This dramatic “standing away” is associated with the coming of a particular (ruling) figure, referred to by a pair of titles:

    • “the man of lawlessness” (o( a&nqrwpo$ th=$ a)nomi/a$)
      [Some manuscripts instead read “man of sin” …th=$ a(marti/a$.]
    • “the son of ruin/destruction” (o( ui(o\$ th=$ a)pwlei/a$)

The noun a)nomi/a (literally something, or the condition of, being “without law” [a&nomo$]) is relatively common in both the LXX and the New Testament, though appearing in the latter only 15 times. It is used by Jesus in the Matthean version of the Eschatological Discourse (24:12), and several other instances where there is a definite eschatological context (Matt 13:41; 1 John 3:4). It tends to be used in the general sense of wickedness and violation of the proper order of things established by God (and society).

Here the expressions “man of lawlessness” and “son of ruin/destruction” likely reflect the Old Testament “son[s] of Beliyya’al” (and “man/men of Beliyya’al”). The derivation of the Hebrew lu^Y~l!B= (b®liyya±al) remains uncertain, but it generally signifies an association with death, chaos, disorder, and may also reflect a mythological personification of Death/Chaos itself. A “son of Beliyya’al” refers to someone who acts in a manner characteristic of Beliyya’al, violating the social and religious order of things, tending toward wickedness and violence (and destined to meet a bad or violent end). On several occasions, Hebrew lu^Y~l!B= is translated in the LXX by a)nomi/a (or the related a)no/mhma), “without law, lawlessness”. In 2 Cor 6:14f, a)nomi/a is parallel with Beli/ar, a variant transliteration in Greek (i.e. Beli/al, Belial) of Hebrew lu^Y~l!B=. In the Qumran texts and other Jewish writings of the period, Belial/Beliar is a title for the Evil One (i.e. the Devil/Satan), but is also used in the eschatological context of an evil/Satanic figure or ruler who will appear at the end-time. As such, it fed into the early Christian “Antichrist” tradition, and is almost certainly in view here as well.

This person is also characterized by the participial phrase:

    • “the one (who is)…upon every thing counted as God or revered”; two verbal participles fill the ellipsis:
      — “laying/stretching out against” [a)ntikei/meno$]
      — “raising/lifting (himself) over” [u(perairo/meno$]

Thus, in two different directions, he challenges the Divine. This is dramatically depicting by the image of this “man of lawlessness” sitting in the Temple:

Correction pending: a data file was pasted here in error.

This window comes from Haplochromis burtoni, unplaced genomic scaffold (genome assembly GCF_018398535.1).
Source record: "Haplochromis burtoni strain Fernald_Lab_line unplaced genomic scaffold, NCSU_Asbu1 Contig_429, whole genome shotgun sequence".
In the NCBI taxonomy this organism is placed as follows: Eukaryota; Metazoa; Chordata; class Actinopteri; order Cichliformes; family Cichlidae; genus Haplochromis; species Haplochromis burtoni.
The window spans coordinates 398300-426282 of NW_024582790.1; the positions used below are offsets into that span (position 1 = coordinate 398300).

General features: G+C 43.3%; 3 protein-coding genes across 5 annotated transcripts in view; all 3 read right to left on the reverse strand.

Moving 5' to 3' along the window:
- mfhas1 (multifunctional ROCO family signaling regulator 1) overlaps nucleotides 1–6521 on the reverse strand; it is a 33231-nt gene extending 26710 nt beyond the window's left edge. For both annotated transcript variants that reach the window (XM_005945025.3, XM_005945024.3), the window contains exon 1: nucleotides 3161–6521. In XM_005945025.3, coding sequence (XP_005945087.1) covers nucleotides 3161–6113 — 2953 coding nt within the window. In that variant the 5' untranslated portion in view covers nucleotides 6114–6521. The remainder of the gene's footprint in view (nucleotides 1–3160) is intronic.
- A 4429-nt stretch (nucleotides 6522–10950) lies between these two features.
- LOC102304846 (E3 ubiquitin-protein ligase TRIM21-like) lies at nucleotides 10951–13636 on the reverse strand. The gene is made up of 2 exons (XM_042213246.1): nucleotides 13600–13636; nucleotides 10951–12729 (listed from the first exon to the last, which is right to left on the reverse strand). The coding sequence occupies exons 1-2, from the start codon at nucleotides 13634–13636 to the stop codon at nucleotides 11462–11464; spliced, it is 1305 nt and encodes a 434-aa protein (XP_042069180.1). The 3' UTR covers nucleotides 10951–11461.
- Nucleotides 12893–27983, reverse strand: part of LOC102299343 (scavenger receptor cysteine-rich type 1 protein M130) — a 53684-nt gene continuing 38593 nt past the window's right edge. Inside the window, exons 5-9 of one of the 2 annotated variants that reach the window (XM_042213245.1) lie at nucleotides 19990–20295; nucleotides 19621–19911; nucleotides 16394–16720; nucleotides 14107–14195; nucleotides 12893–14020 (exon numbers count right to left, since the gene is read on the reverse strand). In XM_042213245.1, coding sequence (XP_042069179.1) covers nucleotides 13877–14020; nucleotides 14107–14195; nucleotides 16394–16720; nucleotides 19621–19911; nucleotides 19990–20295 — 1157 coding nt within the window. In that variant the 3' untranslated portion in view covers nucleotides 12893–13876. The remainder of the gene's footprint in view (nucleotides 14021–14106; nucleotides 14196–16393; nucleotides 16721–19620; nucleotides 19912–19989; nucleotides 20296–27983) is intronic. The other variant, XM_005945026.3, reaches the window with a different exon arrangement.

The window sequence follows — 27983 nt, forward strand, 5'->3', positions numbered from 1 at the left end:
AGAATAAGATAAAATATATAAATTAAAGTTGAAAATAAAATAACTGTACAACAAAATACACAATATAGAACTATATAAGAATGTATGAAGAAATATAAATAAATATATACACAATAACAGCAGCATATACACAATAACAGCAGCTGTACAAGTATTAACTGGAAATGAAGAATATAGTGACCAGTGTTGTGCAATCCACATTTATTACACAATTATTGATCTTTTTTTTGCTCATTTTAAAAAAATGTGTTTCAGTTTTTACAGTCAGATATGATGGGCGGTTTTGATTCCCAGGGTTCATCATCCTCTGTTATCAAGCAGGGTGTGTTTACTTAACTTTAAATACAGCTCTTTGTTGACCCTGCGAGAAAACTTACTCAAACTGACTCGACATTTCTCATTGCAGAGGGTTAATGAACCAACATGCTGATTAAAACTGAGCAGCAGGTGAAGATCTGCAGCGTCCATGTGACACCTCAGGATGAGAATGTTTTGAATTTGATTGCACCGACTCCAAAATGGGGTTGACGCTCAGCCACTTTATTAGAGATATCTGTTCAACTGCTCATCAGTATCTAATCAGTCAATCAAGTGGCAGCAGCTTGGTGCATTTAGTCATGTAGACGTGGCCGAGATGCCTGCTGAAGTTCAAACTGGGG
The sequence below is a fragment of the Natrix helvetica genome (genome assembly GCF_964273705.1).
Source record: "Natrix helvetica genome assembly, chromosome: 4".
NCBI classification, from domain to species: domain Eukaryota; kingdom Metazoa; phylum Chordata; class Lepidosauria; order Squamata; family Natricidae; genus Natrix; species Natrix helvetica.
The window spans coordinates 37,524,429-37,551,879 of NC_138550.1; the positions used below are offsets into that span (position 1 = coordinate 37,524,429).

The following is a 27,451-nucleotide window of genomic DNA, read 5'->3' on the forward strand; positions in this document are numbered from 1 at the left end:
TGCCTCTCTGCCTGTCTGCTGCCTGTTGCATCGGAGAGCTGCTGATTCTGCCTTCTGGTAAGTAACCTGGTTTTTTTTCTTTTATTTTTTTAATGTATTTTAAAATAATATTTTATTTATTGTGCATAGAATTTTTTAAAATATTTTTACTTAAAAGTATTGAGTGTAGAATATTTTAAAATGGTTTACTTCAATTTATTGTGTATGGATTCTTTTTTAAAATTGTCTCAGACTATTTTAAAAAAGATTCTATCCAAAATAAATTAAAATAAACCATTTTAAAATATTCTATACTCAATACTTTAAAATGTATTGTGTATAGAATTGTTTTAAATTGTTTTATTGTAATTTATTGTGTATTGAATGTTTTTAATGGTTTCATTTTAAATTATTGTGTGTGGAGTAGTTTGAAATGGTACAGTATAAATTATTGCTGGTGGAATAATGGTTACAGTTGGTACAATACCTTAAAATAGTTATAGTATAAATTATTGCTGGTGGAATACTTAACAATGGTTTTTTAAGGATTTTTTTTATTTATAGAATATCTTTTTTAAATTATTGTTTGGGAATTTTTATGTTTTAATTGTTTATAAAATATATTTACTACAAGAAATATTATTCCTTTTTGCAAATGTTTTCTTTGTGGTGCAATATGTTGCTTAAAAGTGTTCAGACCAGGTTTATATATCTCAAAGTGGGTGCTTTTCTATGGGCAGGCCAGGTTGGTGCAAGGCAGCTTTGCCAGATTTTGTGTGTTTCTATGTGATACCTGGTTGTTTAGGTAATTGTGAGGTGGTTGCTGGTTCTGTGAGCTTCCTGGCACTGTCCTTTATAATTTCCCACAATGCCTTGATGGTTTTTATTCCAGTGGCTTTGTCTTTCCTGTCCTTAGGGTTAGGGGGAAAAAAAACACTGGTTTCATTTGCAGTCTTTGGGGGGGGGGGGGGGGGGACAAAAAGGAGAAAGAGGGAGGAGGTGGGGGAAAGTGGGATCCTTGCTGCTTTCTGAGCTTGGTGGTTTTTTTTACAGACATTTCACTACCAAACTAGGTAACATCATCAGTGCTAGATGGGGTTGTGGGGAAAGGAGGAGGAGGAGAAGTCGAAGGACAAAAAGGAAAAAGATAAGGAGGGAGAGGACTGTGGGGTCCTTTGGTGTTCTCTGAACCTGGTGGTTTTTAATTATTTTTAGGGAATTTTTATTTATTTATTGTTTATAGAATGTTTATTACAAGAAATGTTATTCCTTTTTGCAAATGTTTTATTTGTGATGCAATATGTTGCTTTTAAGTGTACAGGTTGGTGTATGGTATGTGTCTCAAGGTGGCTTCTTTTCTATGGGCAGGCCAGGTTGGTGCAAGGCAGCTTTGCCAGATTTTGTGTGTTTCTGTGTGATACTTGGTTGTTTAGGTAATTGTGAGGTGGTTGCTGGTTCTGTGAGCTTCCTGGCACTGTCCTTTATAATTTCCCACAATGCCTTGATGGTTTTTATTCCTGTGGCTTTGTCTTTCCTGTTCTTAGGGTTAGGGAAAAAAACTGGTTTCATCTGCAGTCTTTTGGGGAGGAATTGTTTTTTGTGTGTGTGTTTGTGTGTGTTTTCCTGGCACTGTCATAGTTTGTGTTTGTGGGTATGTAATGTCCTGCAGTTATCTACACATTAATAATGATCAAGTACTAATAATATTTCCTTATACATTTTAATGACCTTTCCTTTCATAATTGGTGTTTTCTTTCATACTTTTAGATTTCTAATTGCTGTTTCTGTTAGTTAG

“…(even) as to his sitting in the shrine of God, showing (of) himself [i.e. demonstrating] from (this) that he is God.”

In many later manuscripts, this pretension to deity is made even more clear with the addition of w($ qeo/n (“as God”): “…sitting as God in the shrine of God”. According to the ancient religious worldview, temples were the dwelling places of God, especially the sanctuary or inner shrine, where the specific image/manifestation of the deity was located. For the Jerusalem Temple, the inner shrine housed the golden box (“ark”) which represented the seat or throne of YHWH. Thus, by sitting in the shrine, the “man of lawlessness” puts himself in the place of God. The significance of this image from the standpoint of New Testament eschatology will be discussed in a separate note.

Verses 5-7

“Do you not remember that, (in) my being yet (facing) toward [i.e. when I was still with] you, I related these (thing)s to you? And now you have seen the (thing) holding down (power) unto [i.e. leading toward] the uncovering of him in his (own) time. For the secret of lawlessness already works in (the world), only until the (one) holding down (power) now comes to be out of the middle.”

Apparently Paul had previously discussed these things with the Thessalonian congregations, but they may not have entirely understood his teaching. In my view, Paul likely held to a traditional eschatological framework similar to that of the Synoptic Eschatological Discourse. I will be discussing this in the aforementioned supplemental note; on the Eschatological Discourse, cf. my earlier 4-part article in this series. Verses 6-7 are notorious and represent for commentators one of the most difficult and debated passages in the New Testament. I have discussed the verses in some detail in an earlier article, and here will summarize the results of that study.